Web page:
Table of Contents

Contact Us

The Robert  H Smith Faculty
of Food, Agriculture and Environment
P.O. Box 12  Rehovot 76100 

tel: 972-8-9489340
fax: 972-8-9475181

Interview for IWA Yearbook

ISRAEL – Contributing on Quality and Quantity

(Interview with Prof. Adin. IWA Yearbook 2003, pp. 27-28)

Most readers will know that Israel has a serious water resources problem. Currently, after 4 years of drought and despite some improvement over this last Winter we remain 2billion cubic metres (m3) down on national storage, roughly equivalent to our total annual demand.

It is probably less well known that, to a large extent, this situation arises from 30 years or more of overpumping. The approach has been too short term. And while on the one hand the fact of Israel's location in a semi-dry region has been ignored there has at the same time been tacit acceptance of the problem as 'a matter of fate' about which we could do nothing.

But we can do something.

We could, of course, import water. There are some Middle East countries with a surplus, most obviously Turkey, and our government has agreed in principle to buy 50million m3/year from there for the next 20 years. But that is a decision based on politics rather than economics or engineering good sense.

What I believe and what we believe in our IWA National Committee is that Israel must develop its own water resources. We must be independent and retain complete control over this vital commodity.
And incidentally we would recommend the same approach for any other country in our position.

To do this Israel must look mainly to two unconventional sources :

o desalination of seawater and some brackish groundwater and

o water reuse.

We have now a Master Plan, produced by the Water Commission, which requires that, in the first stage, to 2010, we develop a capability to produce 1billion m3/year from these artificial sources - roughly half of annual national needs. The total will be split about 60% to 40% between desalination and recycling.
Several bids for desalination plants have already been requested and two major contracts are either let or are in the final stages of negotiation.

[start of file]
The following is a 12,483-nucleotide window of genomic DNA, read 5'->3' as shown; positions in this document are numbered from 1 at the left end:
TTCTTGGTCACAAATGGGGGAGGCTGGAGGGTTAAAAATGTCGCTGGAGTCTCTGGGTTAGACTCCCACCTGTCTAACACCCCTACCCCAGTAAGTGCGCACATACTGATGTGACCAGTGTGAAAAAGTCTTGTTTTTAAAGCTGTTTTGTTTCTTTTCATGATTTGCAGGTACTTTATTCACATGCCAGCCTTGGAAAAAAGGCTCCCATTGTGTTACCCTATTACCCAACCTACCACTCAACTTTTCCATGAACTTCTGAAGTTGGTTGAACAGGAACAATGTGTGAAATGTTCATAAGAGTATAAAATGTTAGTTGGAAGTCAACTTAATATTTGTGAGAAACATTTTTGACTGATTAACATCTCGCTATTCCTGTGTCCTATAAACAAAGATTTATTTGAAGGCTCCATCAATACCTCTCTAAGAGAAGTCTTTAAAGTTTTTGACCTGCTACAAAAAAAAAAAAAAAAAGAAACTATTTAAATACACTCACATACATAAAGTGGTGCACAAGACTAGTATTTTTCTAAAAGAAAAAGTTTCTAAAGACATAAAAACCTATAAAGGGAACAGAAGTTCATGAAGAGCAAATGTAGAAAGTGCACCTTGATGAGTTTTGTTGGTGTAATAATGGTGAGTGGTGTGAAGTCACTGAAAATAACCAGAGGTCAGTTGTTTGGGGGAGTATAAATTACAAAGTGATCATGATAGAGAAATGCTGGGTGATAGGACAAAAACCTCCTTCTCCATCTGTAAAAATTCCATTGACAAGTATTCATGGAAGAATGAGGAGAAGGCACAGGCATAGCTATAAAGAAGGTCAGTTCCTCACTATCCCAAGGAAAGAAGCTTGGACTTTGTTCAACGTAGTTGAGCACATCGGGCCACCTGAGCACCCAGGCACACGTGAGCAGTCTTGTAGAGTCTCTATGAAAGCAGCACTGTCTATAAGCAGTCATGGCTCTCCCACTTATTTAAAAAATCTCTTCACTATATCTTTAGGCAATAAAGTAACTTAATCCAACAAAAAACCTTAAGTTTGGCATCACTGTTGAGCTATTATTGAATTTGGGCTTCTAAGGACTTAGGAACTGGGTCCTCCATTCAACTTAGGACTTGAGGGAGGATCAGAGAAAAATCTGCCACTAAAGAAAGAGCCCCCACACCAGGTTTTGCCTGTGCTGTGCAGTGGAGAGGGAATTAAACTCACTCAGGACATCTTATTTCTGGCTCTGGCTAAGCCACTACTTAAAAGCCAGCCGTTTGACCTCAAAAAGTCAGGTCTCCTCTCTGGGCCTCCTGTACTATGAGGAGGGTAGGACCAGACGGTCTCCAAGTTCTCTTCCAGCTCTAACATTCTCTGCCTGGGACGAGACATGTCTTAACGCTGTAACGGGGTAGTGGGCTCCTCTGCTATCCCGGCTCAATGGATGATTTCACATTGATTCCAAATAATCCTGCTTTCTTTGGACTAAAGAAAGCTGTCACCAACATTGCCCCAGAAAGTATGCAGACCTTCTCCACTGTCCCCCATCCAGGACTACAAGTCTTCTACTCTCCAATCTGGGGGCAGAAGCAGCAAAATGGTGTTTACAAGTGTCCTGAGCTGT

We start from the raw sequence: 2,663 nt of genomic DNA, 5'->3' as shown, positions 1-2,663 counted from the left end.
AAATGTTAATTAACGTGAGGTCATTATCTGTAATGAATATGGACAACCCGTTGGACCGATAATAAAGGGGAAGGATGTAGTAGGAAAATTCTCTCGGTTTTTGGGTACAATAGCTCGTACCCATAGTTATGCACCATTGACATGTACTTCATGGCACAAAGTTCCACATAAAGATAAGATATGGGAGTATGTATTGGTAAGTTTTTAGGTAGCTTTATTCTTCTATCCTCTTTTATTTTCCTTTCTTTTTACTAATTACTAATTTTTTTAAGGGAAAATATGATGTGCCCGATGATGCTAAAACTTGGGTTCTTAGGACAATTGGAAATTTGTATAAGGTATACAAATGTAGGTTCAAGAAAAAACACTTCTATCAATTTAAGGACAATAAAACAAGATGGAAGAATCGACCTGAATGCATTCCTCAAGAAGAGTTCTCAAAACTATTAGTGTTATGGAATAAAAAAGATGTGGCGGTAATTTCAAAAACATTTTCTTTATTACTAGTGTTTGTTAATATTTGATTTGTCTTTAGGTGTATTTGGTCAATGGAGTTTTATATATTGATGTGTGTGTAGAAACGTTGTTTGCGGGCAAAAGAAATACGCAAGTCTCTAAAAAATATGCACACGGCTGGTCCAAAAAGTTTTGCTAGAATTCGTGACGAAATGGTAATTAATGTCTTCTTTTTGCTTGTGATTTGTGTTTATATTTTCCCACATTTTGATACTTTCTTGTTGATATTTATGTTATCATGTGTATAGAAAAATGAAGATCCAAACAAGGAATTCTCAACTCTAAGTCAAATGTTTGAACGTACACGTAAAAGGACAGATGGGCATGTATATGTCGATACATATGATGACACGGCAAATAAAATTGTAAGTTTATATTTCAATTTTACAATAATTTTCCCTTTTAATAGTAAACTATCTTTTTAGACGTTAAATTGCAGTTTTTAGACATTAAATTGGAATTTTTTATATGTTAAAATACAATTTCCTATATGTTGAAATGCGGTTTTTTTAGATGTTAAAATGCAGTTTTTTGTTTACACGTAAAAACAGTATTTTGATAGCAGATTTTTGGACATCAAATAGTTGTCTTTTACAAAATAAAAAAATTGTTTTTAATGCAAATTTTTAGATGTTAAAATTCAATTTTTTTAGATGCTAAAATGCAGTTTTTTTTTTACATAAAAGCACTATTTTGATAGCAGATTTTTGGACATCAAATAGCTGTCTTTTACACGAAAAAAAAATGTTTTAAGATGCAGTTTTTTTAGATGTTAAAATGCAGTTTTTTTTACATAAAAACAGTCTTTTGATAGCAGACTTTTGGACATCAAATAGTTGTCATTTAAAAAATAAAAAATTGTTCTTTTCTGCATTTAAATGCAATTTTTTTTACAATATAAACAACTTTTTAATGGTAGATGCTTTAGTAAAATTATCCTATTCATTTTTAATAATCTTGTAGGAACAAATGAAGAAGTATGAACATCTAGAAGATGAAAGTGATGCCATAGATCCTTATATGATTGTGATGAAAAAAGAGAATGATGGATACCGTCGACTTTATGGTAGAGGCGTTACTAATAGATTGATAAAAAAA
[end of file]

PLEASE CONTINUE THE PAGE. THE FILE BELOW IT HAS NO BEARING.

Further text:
At Ashkelon, on the coast south of Tel Aviv, a BOT contract was let about a year ago, originally to supply 50million m3/year for 20 years. But the negotiated price was so competitive, amounting in fact to something of a World breakthrough in desalination pricing, that the plant output is proposed to be doubled to 100million m3/year - all supplied at an average price of 50cents/m3. 

A second contract will see a 45million m3/year plant built at Ashdod and other bids due out or already under negotiation will contribute to the target of 600million m3/year in what amounts to a World class operation.
Unfortunately economics dictates that these plants must be on the coast. The locations have recently been agreed and published and there has been a lot of opposition because it will place a burden on the coastal strip with potentially some loss of amenity and threat to wildlife habitats. These are protests that might have been avoided if we had not neglected to move into large scale desalination in a planned way a long time ago.

Actually our problem in Israel is determined rather more by quality than quantity. After all we have been pioneers in desalination and in reuse. In desalination and the sea we have an endless resource but there, as in reuse, the main issue is quality.